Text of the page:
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Preparing for Industry 4.0

The forwarding industry must demonstrate its digital expertise, says Rhenus UK

According to a recent study* conducted by Deloitte, just one in five manufacturing organisations rate themselves as ‘highly prepared’ for the fourth industrial revolution. In this article, David Williams, managing director of Rhenus Logistics UK, explores how the freight industry is embracing the core concepts of the fourth industrial revolution (4IR) – and what it can teach neighbouring sectors.

Big data and why it’s relevant

The 4IR was first adopted in factories, which tied together computer programming with analytics, artificial intelligence and the Internet of Things (IoT), created for streamlined production lines. However, the logistics industry has now gone beyond manufacturers in the adoption of automation. With just 20% of manufacturers rating themselves as highly prepared for the next stage of automation, many are failing to embrace broader digital initiatives, such as big data.

The value of actionable data has been apparent to many leading logistics businesses for some time, with a number of big industry players already having robust 4IR strategies in place. However, these same businesses aren’t always sharing this capability and knowledge with their customers or the wider industry.

4IR is an increasingly key concept for the manufacturing sector, so logistics providers should work with customers within this industry to ensure they are well equipped to meet the challenges and opportunities ahead.

At the forefront of big data

At its core, 4IR interprets large amounts of data and converts it into simple commands. Evidence of this can be seen throughout the sector. For example, Rhenus Logistics uses fuel management systems to track product flows. With a wealth of knowledge at our fingertips, looking into this data archive can help us and other forwarders plan ahead for seasonal spikes. At Rhenus we use data from the last three years to help understand annual trends and mitigate against potential issues.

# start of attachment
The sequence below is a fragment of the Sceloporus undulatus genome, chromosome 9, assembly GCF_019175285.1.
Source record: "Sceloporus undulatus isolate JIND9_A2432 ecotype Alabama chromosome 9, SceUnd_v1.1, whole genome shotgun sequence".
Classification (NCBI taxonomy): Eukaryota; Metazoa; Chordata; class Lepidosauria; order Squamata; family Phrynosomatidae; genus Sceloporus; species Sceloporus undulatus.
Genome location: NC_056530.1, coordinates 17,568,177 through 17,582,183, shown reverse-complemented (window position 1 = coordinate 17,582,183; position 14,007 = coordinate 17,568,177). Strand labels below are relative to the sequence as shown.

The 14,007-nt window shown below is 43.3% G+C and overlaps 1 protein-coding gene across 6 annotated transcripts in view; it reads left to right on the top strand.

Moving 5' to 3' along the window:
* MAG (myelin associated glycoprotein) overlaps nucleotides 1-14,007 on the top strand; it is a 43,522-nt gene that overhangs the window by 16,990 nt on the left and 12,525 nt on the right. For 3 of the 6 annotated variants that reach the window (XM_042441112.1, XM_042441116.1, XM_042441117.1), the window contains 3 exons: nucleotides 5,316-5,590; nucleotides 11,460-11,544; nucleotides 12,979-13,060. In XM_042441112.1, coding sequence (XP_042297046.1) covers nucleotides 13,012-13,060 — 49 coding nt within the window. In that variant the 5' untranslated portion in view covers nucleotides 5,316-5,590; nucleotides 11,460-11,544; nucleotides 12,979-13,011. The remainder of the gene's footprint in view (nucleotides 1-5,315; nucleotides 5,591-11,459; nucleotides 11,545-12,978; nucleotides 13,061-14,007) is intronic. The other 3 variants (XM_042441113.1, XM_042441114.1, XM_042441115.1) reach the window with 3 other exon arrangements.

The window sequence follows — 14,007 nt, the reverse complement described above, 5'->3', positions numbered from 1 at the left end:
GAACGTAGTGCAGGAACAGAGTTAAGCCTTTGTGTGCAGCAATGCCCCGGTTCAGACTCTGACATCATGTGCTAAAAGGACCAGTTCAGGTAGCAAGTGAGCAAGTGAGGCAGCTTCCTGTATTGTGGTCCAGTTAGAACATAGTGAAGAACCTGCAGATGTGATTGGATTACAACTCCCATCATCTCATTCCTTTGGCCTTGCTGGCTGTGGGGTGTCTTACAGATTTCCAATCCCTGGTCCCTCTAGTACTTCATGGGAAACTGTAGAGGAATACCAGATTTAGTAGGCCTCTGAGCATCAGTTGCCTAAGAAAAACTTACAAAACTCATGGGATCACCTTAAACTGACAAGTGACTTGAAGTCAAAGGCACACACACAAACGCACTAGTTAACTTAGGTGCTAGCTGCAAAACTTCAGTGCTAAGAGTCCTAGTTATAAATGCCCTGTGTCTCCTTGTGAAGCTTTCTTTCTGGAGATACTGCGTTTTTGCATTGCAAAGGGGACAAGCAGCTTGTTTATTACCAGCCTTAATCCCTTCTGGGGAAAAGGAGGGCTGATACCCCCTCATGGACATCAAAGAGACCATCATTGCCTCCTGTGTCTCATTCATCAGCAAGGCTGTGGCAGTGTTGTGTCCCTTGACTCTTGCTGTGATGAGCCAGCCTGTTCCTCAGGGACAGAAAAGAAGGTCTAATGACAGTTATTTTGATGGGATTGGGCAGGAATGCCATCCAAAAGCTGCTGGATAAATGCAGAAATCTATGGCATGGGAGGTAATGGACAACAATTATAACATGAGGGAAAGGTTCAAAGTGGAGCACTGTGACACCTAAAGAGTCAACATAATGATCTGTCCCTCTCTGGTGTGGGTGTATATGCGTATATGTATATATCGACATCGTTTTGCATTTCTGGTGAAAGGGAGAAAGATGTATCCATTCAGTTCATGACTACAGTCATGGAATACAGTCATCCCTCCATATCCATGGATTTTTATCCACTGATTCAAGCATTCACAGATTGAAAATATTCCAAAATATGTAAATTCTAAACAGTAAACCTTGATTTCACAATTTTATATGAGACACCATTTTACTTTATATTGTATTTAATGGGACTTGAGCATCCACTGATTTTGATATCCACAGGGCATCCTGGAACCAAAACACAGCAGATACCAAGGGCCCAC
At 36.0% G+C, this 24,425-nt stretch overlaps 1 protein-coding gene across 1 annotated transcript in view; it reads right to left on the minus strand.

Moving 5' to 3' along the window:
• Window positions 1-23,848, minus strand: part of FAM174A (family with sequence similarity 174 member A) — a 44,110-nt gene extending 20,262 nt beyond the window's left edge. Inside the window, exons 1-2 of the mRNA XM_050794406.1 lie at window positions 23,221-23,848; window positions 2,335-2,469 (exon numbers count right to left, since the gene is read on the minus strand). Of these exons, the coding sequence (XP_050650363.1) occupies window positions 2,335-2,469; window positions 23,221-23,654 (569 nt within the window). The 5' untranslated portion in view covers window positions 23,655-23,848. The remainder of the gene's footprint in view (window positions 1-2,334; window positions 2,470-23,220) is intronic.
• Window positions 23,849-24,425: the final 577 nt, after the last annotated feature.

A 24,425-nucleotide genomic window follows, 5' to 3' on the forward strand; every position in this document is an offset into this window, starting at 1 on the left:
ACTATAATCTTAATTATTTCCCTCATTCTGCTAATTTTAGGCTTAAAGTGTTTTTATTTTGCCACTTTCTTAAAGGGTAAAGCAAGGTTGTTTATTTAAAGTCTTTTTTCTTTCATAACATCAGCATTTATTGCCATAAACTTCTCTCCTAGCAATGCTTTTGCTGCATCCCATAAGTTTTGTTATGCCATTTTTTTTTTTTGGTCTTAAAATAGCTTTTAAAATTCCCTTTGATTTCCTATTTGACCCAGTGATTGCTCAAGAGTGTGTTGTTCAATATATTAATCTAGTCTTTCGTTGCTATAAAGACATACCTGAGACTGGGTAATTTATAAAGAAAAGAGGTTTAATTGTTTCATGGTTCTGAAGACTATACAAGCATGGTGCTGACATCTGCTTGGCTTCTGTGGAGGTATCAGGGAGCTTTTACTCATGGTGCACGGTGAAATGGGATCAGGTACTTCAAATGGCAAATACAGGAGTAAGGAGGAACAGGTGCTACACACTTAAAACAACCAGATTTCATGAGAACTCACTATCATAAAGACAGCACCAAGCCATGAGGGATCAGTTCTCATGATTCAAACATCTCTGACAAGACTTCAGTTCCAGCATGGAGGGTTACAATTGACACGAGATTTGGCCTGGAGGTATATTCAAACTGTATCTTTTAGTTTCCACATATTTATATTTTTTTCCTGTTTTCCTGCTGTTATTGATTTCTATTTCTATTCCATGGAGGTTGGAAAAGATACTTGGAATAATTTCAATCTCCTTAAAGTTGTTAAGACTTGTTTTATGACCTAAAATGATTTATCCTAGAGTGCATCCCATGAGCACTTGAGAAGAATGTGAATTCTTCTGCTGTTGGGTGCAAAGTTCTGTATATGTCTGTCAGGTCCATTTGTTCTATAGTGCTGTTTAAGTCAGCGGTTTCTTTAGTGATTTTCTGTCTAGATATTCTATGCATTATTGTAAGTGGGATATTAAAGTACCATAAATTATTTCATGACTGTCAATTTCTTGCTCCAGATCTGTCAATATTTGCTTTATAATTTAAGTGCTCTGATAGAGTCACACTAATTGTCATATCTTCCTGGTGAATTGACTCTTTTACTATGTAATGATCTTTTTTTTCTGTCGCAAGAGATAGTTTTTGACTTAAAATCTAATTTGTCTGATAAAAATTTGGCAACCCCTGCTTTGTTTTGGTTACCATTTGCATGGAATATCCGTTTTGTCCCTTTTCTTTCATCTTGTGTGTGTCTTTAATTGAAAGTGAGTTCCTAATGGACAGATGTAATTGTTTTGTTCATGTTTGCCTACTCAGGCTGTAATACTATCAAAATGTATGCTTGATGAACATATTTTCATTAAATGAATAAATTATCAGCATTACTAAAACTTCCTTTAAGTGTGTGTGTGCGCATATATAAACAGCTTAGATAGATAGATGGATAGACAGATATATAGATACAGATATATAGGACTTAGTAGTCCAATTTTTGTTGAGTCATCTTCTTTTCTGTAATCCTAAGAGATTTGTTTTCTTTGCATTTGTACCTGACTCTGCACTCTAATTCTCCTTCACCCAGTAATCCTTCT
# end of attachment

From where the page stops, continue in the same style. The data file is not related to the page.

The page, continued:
It is this data interpretation and the monitoring of product flows across the globe that enables the logistics industry to proudly sit at the forefront of the data curve.

However, logistics businesses don’t always utilise their strong position. While many may be ‘clued-up’ on all things data, partners and customers, especially those in manufacturing, may not be, so the responsibility lies with the sector to share this knowledge. Through experience and previous success, our industry finds itself uniquely positioned to influence other sectors on Industry 4.0, encouraging the adoption of automation (from basic to exceptionally complex).

Industry examples

The use of actionable data isn’t new to Rhenus Logistics. Our Freight Industry Solutions team in Germany has been recognised for its pioneering work in this area.

Full automation is achieved through our web-based communications platform, RSCC. This comprehensively manages and monitors the transportation of all information and data. It also oversees our various processes alongside communications with our suppliers and logistics partners. In essence, all procedures ranging from order management to accounts, are handled fully automatically via RSCC.

Indeed, before disruptions are able to take effect, the RSCC control tower identifies the issue and takes action, minimising the risk of service interruption. The faults are then documented using a ticket system, assessed and remedied at the source using a standardised partner and supplier management system. As a result, our supply chain is totally transparent and maintained in such a way that logistics costs can be easily analysed and reduced.

We have a responsibility as the front runners to share and teach other industries how best to utilise and implement Industry 4.0. The only question remaining is, are you ready to help?


By David Williams

David Williams has been part of the Rhenus Logistics UK team for more than 19 years, after taking on the role of UK managing director in January 2000. David’s responsibilities include ensuring Rhenus’ diverse freight logistics portfolio across Northern Europe continues to grow. He oversees business units across the various solutions the company specialises in, such as groupage services,  automotive logistics and hazardous cargo.




About Rhenus Group

The Rhenus Group is a global logistics service provider with annual sales of EUR 5.1 billion. With more than 31,000 employees, Rhenus has more than 660 locations. The business units Contract Logistics, Freight Logistics and Port Logistics stand for the management of complex supply chains and innovative value-added services.


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